Friday, 27 June 2014
In "Starfog," the last story of Poul Anderson's History of Technic Civilization, descendants of the Aenean rebels who fled from known space at the end of The Rebel Worlds, have spent so many generations ingesting, and becoming dependent on, heavy metals and becoming tolerant of ionizing radiation that they can no longer interbreed with standard humanity; they are no longer human.
In "Watershed," the last story of James Blish's pantropy series, Earth has changed so much that it will now be colonized by Adapted Men while standard humanity must adapt to the new social role of a racial minority - a historical watershed for the sometimes despised Adapted Men.
These different scenarios have in common the understanding that, over long periods of time, everything changes, from planetary environments to DNA. And there is no unchanging human nature.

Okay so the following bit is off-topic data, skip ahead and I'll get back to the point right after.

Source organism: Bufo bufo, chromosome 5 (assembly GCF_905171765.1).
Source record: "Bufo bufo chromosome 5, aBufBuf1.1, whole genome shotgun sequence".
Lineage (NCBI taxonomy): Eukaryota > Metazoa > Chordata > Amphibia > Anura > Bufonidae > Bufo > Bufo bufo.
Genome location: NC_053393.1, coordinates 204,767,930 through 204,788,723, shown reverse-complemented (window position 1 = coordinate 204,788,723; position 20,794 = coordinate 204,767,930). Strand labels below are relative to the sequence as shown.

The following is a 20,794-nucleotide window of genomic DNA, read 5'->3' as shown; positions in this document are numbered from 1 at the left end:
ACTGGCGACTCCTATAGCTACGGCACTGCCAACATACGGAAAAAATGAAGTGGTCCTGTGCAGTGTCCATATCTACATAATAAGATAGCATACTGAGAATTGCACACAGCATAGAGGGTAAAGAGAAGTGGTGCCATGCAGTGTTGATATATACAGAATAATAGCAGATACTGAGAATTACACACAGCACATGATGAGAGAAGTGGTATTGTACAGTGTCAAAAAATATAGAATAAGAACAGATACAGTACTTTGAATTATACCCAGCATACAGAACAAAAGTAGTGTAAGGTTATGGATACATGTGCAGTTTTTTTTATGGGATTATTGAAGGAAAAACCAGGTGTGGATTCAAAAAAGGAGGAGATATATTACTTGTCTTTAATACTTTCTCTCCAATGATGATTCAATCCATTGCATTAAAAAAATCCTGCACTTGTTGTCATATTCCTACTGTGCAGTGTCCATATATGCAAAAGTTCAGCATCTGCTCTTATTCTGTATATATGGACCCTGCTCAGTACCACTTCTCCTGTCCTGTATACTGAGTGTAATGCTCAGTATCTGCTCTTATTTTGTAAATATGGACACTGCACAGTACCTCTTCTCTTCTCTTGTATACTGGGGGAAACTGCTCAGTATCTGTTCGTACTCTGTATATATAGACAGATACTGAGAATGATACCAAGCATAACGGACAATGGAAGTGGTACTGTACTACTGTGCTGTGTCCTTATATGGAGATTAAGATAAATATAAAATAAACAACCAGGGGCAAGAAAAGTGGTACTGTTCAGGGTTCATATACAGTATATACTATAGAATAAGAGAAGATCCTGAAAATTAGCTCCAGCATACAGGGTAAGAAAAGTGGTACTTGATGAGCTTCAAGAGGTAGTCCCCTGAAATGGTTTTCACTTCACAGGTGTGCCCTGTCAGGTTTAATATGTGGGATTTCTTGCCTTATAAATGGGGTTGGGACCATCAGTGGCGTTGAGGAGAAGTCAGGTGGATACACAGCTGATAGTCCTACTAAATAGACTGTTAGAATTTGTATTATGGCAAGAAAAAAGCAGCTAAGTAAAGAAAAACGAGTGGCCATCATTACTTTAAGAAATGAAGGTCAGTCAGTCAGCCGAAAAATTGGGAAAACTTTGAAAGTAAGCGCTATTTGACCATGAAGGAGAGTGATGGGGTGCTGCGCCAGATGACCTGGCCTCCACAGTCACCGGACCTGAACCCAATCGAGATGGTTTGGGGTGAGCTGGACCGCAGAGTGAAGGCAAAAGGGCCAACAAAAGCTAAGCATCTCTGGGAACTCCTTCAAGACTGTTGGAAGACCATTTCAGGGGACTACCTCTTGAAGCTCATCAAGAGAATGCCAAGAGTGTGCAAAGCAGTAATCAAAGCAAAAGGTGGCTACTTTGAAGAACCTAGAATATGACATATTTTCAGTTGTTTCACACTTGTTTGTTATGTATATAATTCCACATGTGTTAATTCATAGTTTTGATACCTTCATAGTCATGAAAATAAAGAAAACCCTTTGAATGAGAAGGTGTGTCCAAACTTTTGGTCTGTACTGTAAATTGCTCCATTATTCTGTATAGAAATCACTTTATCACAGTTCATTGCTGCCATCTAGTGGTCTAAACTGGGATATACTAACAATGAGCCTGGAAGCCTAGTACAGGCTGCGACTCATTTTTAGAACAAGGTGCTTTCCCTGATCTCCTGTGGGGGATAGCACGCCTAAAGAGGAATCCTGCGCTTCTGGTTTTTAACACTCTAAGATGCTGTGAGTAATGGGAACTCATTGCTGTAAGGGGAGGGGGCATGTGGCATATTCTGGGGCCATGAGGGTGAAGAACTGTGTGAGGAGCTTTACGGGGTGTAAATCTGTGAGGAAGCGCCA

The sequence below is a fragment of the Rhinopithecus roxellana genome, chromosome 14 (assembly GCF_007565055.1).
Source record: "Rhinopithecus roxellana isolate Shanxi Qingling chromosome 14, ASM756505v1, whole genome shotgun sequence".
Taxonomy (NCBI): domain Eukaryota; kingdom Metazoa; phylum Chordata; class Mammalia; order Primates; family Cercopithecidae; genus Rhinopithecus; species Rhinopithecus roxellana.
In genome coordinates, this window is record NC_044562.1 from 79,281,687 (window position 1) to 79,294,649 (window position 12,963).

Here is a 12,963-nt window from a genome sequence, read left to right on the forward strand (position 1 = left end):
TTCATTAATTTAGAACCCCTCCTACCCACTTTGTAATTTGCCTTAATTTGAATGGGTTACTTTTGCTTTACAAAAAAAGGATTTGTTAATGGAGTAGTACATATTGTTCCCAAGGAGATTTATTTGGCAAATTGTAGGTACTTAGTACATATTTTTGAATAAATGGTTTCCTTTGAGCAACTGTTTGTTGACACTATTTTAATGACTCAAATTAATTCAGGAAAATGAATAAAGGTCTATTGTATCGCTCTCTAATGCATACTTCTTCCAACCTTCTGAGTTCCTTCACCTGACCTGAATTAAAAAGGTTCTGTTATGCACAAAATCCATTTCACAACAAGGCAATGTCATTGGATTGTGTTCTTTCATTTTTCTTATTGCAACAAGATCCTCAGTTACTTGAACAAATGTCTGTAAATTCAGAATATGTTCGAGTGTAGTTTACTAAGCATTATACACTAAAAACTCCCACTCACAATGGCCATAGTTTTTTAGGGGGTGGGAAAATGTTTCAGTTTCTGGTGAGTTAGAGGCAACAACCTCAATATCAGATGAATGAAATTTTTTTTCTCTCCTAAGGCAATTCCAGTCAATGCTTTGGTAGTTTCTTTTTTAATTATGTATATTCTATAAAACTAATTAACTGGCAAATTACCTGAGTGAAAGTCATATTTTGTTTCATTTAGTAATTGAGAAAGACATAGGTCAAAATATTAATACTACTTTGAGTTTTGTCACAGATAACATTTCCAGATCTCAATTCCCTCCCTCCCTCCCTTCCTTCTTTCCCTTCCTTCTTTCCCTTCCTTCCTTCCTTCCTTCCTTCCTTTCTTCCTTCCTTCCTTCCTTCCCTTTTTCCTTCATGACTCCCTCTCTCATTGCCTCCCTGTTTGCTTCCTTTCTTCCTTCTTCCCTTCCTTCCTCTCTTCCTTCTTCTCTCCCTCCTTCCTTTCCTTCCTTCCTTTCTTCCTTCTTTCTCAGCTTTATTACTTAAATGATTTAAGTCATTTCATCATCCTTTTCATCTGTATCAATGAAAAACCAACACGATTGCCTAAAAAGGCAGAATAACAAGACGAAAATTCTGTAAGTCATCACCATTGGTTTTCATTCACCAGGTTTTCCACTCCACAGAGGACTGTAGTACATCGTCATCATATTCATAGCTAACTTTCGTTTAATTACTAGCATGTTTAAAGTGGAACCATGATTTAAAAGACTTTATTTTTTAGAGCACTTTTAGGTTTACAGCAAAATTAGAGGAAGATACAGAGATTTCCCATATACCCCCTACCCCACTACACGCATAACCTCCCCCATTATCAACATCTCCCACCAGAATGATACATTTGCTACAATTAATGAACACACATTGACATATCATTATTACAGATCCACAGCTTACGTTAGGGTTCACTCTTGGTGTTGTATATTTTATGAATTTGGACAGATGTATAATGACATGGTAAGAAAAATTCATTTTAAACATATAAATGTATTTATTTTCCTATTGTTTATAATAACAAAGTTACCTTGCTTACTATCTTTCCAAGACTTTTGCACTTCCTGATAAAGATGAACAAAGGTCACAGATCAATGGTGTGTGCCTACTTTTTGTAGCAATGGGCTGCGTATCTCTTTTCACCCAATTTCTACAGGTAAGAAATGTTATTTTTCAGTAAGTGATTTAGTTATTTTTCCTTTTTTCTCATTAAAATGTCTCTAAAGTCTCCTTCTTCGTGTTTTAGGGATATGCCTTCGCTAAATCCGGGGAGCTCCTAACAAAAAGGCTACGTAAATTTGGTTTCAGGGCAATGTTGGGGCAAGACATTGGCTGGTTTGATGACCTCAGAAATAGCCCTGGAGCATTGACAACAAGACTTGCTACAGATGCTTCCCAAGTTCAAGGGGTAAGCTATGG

Compare and contrast:
James Blish's four "pantropy" stories, collected as The Seedling Stars;
Poul Anderson's four post-Terran Empire stories, collected in The Long Night and again in Flandry's Legacy.
Both these tetralogies are hard sf with interstellar themes:
Blish's theme is artificial adaptation of human beings to extraterrestrial environments;
Anderson's theme is natural adaptations by human beings left isolated in extraterrestrial environments.
When I had explicitated this comparison, I realized why I had been thinking of these two series in parallel.
The pantropy series is a short but complete future history, covering:
an early interplanetary period;
intermediate periods on two extrasolar planets;
longer term galactic hegemony for humanity in its many adapted forms.
The post-Empire stories also cover a future historical period:
post-Imperial anarchy in the mid-fourth millennium;
an intermediate period while the Allied Planets restore interstellar civilization;
longer term, human civilizations have spread through several spiral arms and one is served by the Commonalty.
The main difference is that the post-Empire stories are not complete in themselves but are merely the concluding section of the much longer History of Technic Civilization.